I never appreciated the humor artists as a kid, since the super-hero genre was really my bag, until I gave them a long second look as an adult. (If I'm now considered grown up?) Then I discovered the amusing artwork of Bob Oksner on The Adventures of Jerry Lewis. His zany off the wall stories were just wonderful, and I especially loved those Flash, Superman, and Batman cross-over issues, because I was crazy about the characters. They were a real blast, and started my interest in other DC humor titles like the earlier Adventures of Bob Hope, or TV related properties such as The Many Loves of Dobie Gillis, which I've seen a few pages of original art surface on eBay recently, but have not yet been lucky enough snag one for my collection. I did have the pleasure of viewing some rare original Shelly Mayor Sugar and Spike pages from a local friend who is also a cartoonist/collector. Until recently these beauties were impossible to find, since Mayer loved doing this comic based on his children. Sheldon kept most of his original artwork, but some pieces have shown up lately in auctions. The blue pencil details under the India ink were really fantastic to behold, giving the pages a cool look, and they had a lot more punch that I'd imagined from just seeing the printed
National Periodical Publications had many fun titles like Fox and Crow, Laurel and Hardy, Stanley and his Monster, Swinging with Scooter, Angel and Ape, Welcome Back Kotter, and a score of others that were often a strange mix of a humor/teen type book in the Archie tradition. Though Archie Comics always had them beat on any of DC's attempts to enter the wacky teen market. I enjoy them all now because of the great art by Scarpelli, Estrada, Severin, Oksner, and others. But still, I was never a real fan of the "big foot" funny animal school that Harvey, Dell, and Charlton, seemed to produce the best product overall. But what I really loved were those spot cartoons by Henry Boltinoff for the Cap's Hobby Hints, that taught us all those neat tricks about model building. Since I was assembling all the Aurora monster and cave man kits at the time, any help on making them look better was information well received. I always enjoyed any of the fact pages that taught me something that were often shoecased in the DC titles. I once saw a bunch of these Cap's Hobby Hints originals and literally drooled all over them, since their simplicity was a marvel of design and clarity. But before I realized I really needed one, they were gone down the art highway to another quick thinking collector. Boltinoff also did some Casey the Cop gag panels and other features, before he moved on to his syndicated park ranger daily, Woody Forest, and his later extremely popular Word Jumble puzzle panels.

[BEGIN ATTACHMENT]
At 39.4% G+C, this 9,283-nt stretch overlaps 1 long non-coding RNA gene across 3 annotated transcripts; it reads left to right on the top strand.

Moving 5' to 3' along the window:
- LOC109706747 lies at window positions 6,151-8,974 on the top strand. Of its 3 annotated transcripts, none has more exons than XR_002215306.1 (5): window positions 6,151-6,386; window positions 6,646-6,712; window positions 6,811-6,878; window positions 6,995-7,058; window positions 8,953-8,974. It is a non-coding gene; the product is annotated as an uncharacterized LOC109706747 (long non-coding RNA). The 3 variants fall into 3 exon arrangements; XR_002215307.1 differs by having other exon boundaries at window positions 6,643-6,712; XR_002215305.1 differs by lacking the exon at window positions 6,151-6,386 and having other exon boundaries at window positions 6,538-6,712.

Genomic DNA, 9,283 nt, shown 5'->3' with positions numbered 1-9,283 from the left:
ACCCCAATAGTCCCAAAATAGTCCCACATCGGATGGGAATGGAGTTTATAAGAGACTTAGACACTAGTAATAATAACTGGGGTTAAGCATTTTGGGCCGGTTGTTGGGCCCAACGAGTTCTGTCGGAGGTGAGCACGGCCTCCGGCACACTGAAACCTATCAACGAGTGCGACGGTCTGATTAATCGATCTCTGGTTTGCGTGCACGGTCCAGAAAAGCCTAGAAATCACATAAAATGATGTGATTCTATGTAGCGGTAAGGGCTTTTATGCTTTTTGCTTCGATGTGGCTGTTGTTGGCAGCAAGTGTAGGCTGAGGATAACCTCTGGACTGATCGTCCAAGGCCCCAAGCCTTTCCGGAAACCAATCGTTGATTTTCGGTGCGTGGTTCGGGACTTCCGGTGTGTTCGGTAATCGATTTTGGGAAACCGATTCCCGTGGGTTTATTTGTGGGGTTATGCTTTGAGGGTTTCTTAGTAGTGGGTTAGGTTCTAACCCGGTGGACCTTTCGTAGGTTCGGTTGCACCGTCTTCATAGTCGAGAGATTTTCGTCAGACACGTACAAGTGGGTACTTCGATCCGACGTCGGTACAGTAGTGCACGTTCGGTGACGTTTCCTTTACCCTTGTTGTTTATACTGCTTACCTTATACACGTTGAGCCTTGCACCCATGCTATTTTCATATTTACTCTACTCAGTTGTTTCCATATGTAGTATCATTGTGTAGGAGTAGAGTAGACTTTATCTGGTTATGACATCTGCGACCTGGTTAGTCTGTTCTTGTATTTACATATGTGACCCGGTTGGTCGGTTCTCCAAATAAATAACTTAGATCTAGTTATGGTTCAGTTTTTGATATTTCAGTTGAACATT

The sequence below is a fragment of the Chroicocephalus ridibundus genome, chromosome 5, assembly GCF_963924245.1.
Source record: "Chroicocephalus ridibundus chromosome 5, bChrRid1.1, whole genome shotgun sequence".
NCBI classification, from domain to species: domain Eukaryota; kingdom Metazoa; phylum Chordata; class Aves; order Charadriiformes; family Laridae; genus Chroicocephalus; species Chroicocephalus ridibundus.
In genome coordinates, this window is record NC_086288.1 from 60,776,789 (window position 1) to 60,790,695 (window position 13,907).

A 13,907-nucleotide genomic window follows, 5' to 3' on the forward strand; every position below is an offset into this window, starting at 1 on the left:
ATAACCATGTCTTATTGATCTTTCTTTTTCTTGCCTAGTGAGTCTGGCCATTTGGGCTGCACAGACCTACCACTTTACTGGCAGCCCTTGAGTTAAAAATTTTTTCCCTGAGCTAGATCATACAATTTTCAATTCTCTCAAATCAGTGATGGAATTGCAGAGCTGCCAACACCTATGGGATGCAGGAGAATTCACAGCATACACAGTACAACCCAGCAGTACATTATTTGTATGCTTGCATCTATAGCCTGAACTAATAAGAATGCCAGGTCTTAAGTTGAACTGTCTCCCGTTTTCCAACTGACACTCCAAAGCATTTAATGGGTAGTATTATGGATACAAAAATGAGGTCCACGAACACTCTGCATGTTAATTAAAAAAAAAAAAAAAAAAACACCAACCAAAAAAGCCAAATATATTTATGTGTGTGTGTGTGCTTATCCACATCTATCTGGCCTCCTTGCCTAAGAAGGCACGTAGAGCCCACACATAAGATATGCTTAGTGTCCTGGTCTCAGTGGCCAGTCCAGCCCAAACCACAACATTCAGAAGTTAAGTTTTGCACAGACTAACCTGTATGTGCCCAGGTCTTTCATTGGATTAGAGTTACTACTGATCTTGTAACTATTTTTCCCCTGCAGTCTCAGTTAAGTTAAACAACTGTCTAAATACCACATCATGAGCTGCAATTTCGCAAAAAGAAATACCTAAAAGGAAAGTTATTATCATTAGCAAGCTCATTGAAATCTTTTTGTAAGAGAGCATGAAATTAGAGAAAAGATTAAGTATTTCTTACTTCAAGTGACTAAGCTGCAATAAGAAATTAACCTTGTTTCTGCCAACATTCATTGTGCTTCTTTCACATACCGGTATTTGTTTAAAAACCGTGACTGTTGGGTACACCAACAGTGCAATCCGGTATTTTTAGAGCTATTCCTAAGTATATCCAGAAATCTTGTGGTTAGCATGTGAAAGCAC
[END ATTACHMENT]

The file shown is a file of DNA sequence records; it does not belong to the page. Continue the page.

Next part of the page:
Remember those little Sergio Aragones drawings in DC's Plop! comic from the seventies. Another DC experiment that tried to compete with the one and only MAD magazine, which of course never really occurred. But the energy and humor of Aragones little figures running across the Plop! borders or in pages of MAD work just as well today, where they can still be seen in every issue. MAD has also been running some great reprint features on artists Bill Elder and Wally Wood, and the wild cartoons of Basil Woverton's really knocked me out. Though, in my humble opinion, Woverton's art was not as powerful in black and white when compared to those spectacular Plop! covers which are truly goofy comic gems. And what about Sergio Aragones long running Conan spoof from Marvel, Groo the Wanderer, that was also a favorite of mine, and those originals go for some sky high prices. Not Brand Echh, was another wonderful Marvel book from the sixties that poked fun at itself and other publisher with that zippy Marie Severin artwork and all the other solid figure artists from their talented bullpen in every issue, similar to the later What the...?, laugh comic of years later.
But I believe that my all time favorite humor art must be Harvey Kurtzman's Hey Look! strip feature, was first published in Patsy Walker #22, way back in May 1949. It was the first work that Kurtzman had complete control over and and totally defined his abilities in storytelling and style, using just those two simple characters, always really killed me.